Bryanna Rivas may be small in stature but that didn’t stop her from putting up huge numbers in the pitcher’s circle last season.
The Oberlin junior, who is 5-foot tall, went 15-12 with a 1.78 ERA and a Lorain County-leading 265 strikeouts.
For those without calculators, that’s 53 strikeouts per foot.
“People kind of underestimate her because of her size, but I’ve never coached somebody who works harder,” Phoenix coach Josie Martin said. “We practice and then her mom is sending me pictures of her hitting in the front yard or pitching after practice … she’s just very driven.”
Driven to the point where the jaw-dropping strikeouts total wasn’t satisfying enough.
“I’m hoping to get a lot more strikeouts this year,” Rivas said. “Well, maybe not a lot more, but at least 270.”
The big sophomore numbers landed her on the All-Lorain County first team and the All-Ohio Division III second team, and she was named the county’s Division III-IV pitcher of the year. She also committed to play for Malone University during the offseason.
It was a great year for an athlete who had spent many of them perfecting her craft.
Rivas started playing T-ball when she was just 5, and even though there is no pitching on that level, it’s where the seed was first planted.
“When I was in T-ball my coaches said I had a good arm, so when I got into farm my coach told me I should pitch,” Rivas said of her early OGSO years. “From there I just kept evolving.”
A couple years later Rivas began taking pitching lessons from Amie Leffew, then a few years more she began playing for the Ohio Outlaws fastpitch travel organization.
“They made me into the player I am today,” Riva said. “They really pushed me hard.”
Rivas was gaining momentum and notoriety.
“I heard about her coming up through middle school,” Martin said. “She came around to some of the summer ball games and I got to know her. I teach at the high school, too, so I had her in the classroom her freshman year. Hands down the hardest-working athlete that I’ve coached in my nine years at Oberlin.”
The work ethic has led her to overachieve, not just by trying to earn success while pitching but in expanding the ways to get the job done.
“Usually pitchers only use two or three (pitches) because they only perfect three, but I basically perfected all of them,” Rivas said. “I don’t want to sound conceited, but I just wanted to learn all six.”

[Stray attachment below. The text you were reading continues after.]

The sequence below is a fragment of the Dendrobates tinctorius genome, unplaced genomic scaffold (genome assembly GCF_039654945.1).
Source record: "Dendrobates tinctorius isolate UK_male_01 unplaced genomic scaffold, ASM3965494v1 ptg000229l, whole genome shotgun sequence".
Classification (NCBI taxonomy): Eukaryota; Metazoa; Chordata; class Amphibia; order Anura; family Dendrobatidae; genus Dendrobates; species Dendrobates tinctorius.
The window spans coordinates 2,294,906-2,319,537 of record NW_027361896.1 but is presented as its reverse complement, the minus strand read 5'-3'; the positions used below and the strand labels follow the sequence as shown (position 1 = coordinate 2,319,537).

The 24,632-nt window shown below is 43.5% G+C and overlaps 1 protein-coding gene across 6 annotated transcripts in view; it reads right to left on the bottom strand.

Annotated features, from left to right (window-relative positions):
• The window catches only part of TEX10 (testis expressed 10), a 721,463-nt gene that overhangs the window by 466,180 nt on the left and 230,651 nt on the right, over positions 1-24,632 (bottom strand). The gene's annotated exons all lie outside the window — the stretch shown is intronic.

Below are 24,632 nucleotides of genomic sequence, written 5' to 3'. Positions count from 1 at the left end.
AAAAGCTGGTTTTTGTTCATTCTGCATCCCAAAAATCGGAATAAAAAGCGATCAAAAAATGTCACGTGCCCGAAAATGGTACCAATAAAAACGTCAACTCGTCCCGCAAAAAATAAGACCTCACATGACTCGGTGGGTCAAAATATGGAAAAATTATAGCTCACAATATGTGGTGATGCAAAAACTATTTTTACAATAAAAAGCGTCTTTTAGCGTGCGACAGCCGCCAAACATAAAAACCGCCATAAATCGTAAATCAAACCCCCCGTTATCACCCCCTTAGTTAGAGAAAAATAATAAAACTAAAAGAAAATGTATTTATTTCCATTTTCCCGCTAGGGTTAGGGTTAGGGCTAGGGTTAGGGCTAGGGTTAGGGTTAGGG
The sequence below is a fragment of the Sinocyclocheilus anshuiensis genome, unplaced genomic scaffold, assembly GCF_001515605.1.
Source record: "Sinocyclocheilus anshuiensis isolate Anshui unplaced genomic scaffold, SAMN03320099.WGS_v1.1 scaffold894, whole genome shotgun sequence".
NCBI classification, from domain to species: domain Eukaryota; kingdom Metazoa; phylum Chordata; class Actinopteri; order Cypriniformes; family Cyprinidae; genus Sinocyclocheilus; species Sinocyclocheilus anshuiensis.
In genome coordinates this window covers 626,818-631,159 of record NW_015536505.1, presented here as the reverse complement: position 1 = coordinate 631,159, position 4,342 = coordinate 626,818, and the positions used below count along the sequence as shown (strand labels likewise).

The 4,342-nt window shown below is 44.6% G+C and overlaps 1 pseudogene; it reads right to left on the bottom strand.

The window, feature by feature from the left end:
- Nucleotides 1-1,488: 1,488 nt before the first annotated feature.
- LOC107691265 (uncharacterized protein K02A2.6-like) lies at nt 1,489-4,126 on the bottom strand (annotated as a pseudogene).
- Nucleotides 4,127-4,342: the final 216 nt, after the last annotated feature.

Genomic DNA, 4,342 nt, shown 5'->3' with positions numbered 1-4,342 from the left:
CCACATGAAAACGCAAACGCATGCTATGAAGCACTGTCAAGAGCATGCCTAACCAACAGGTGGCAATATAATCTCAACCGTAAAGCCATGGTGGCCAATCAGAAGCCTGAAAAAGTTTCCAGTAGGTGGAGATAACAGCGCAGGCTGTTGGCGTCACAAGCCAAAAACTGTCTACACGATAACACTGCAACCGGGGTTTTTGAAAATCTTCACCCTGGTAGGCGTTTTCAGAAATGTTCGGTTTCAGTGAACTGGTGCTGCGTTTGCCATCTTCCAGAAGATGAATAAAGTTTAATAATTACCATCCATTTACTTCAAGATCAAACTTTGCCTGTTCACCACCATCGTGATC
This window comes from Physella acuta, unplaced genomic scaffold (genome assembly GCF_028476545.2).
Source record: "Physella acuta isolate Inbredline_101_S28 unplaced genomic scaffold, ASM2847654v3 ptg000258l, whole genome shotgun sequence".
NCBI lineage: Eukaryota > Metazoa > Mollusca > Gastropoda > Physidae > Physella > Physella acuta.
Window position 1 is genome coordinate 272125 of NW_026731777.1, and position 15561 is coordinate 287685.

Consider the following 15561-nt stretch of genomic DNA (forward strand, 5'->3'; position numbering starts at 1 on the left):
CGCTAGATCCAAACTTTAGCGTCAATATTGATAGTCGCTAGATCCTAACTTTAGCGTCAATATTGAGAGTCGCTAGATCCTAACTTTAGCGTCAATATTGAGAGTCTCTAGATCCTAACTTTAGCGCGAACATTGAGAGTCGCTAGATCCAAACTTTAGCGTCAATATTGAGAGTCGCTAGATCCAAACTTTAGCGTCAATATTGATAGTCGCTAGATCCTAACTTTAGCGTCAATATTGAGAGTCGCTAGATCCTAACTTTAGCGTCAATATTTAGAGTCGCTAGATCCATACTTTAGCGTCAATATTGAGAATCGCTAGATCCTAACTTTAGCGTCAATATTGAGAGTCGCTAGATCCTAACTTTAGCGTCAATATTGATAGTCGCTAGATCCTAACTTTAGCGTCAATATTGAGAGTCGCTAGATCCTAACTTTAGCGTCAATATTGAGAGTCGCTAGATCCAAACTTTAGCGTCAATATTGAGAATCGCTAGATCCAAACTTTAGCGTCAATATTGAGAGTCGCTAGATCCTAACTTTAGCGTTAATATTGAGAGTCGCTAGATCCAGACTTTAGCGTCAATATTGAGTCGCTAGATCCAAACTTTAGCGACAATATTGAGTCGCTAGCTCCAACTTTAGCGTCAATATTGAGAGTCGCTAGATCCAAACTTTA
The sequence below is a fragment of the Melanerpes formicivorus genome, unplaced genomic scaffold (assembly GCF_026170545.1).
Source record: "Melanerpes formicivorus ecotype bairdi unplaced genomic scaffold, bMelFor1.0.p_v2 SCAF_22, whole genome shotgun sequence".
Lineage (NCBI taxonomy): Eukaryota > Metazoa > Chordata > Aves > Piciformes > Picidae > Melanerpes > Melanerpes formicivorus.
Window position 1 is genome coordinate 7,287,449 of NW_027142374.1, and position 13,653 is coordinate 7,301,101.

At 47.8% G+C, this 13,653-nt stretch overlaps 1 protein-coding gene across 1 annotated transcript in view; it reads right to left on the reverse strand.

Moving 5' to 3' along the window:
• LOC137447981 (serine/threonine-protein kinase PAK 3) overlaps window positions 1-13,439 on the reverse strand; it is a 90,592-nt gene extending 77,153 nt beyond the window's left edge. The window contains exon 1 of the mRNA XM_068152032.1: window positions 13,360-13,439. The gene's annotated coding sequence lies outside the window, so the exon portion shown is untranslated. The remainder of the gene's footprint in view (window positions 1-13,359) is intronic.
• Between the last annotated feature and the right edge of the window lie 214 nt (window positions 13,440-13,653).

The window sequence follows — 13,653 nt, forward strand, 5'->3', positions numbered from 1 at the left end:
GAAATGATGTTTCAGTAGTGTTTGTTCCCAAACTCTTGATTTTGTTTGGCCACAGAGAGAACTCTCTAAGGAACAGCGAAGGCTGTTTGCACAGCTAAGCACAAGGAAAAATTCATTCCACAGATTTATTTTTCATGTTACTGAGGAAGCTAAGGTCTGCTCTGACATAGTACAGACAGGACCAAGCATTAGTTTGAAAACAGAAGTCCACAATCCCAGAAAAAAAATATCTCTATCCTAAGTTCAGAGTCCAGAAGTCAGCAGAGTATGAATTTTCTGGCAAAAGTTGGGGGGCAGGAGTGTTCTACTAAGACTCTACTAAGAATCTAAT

Rivas said her curveball, riseball and changeup are generally the most consistent, but she loves trying to mix in everything during a game.
“Bry likes to use her whole arsenal of pitches,” Martin said. “She’s good at keeping batters on their toes. Even if a certain pitch is working during a game, she still wants to use other pitches. She’s well-rounded and very resilient in the circle.”
But opposing teams don’t just have to worry about Rivas hurting them with her arm. She’s accomplished with a bat in her hands, too.
“She had the second-highest batting average on the team, she had the second-most RBIs, she had the most runs scored,” Martin said. “It’s not just the pitching that she brings to the table. It’s the base-running, the hitting and the knowledge of the game. She’s also a great teammate and a leader, and the girls respect her and look up to her.”
Rivas said she works on her hitting with instructor Bill Lilley, whose daughter Jenna helped North Canton Hoover win four Division I state titles and is the starting third baseman for the Oregon Ducks, and she makes time for offense daily.
“I split my time in the day so that I can fit in everything that I can,” she said. “I’ll do pitching for an hour or two, then after that I’ll work on batting or go to a lesson. I do whatever I can to get better.
“I’d say I like pitching more. I love hitting, but pitching’s my thing. So I’d rather be known as a great pitcher than a big hitter.”
Great and big — two adjectives that perfectly describe the diminutive star’s performance on the softball diamond.